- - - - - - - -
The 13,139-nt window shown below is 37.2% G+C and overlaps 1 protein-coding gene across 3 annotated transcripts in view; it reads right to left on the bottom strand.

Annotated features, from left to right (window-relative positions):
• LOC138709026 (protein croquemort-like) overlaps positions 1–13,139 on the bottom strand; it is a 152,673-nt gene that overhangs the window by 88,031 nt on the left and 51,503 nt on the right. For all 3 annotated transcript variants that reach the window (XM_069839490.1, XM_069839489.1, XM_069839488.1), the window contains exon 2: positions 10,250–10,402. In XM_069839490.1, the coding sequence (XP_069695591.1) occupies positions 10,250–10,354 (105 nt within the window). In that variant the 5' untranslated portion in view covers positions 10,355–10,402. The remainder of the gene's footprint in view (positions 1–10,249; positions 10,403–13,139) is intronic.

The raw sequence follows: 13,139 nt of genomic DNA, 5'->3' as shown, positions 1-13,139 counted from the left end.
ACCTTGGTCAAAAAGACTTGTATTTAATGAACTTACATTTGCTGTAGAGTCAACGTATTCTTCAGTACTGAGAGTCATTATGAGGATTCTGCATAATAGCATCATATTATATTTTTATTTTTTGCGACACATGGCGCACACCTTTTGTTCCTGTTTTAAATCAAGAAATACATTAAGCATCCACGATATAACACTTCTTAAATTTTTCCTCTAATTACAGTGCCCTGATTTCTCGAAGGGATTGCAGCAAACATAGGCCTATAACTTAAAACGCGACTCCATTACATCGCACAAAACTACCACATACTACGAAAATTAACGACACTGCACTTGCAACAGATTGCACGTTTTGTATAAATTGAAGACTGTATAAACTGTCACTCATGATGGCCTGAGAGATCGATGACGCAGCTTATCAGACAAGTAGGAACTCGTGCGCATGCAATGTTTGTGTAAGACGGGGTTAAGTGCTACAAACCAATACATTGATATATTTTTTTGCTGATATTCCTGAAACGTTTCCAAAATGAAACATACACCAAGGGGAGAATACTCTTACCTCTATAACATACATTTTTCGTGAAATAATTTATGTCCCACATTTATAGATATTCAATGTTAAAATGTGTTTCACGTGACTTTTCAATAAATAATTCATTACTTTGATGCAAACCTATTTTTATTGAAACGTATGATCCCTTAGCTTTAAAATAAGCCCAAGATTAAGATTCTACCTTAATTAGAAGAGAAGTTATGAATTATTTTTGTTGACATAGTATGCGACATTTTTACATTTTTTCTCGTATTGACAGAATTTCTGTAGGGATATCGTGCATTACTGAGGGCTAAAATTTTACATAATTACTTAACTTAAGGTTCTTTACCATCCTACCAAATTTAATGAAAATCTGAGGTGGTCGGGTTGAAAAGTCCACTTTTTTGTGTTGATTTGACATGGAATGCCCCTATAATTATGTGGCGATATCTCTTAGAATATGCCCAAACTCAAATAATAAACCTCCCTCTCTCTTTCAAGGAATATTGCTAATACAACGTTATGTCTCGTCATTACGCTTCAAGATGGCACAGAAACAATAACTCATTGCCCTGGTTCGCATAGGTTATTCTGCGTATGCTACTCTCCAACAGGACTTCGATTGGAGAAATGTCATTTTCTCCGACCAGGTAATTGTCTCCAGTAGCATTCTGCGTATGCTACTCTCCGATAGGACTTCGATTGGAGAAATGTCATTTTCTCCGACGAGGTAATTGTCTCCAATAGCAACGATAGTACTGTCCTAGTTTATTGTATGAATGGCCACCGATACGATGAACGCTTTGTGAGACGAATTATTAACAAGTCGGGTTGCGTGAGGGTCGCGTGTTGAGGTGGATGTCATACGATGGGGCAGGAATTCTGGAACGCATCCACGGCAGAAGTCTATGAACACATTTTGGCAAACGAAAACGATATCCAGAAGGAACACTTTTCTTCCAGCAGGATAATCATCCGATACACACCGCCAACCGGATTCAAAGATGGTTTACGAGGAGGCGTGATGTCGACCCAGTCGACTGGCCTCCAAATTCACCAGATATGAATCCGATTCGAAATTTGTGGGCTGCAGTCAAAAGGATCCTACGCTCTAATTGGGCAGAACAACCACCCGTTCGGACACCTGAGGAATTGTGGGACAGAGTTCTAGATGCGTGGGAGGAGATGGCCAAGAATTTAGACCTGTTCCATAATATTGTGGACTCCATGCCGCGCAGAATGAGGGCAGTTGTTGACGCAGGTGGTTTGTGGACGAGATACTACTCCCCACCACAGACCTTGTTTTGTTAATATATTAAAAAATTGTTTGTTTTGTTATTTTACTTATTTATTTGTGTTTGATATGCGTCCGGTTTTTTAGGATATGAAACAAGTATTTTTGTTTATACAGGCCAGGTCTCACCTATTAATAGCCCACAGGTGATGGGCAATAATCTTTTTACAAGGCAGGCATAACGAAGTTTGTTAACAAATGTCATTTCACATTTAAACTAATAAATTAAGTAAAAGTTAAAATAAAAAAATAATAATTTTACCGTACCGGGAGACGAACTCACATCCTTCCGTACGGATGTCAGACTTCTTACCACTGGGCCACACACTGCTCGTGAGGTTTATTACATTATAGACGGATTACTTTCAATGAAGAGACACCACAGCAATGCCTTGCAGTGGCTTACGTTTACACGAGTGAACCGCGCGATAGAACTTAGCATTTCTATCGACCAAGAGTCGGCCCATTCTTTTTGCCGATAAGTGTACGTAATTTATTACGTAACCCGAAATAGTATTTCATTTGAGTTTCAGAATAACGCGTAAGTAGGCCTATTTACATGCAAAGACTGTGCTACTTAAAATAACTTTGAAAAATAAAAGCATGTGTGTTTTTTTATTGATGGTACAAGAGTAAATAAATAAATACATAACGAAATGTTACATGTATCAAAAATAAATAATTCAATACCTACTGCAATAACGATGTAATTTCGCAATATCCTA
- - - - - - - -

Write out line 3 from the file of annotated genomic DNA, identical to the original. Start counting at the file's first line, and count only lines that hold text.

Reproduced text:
• LOC138709026 (protein croquemort-like) overlaps positions 1–13,139 on the bottom strand; it is a 152,673-nt gene that overhangs the window by 88,031 nt on the left and 51,503 nt on the right. For all 3 annotated transcript variants that reach the window (XM_069839490.1, XM_069839489.1, XM_069839488.1), the window contains exon 2: positions 10,250–10,402. In XM_069839490.1, the coding sequence (XP_069695591.1) occupies positions 10,250–10,354 (105 nt within the window). In that variant the 5' untranslated portion in view covers positions 10,355–10,402. The remainder of the gene's footprint in view (positions 1–10,249; positions 10,403–13,139) is intronic.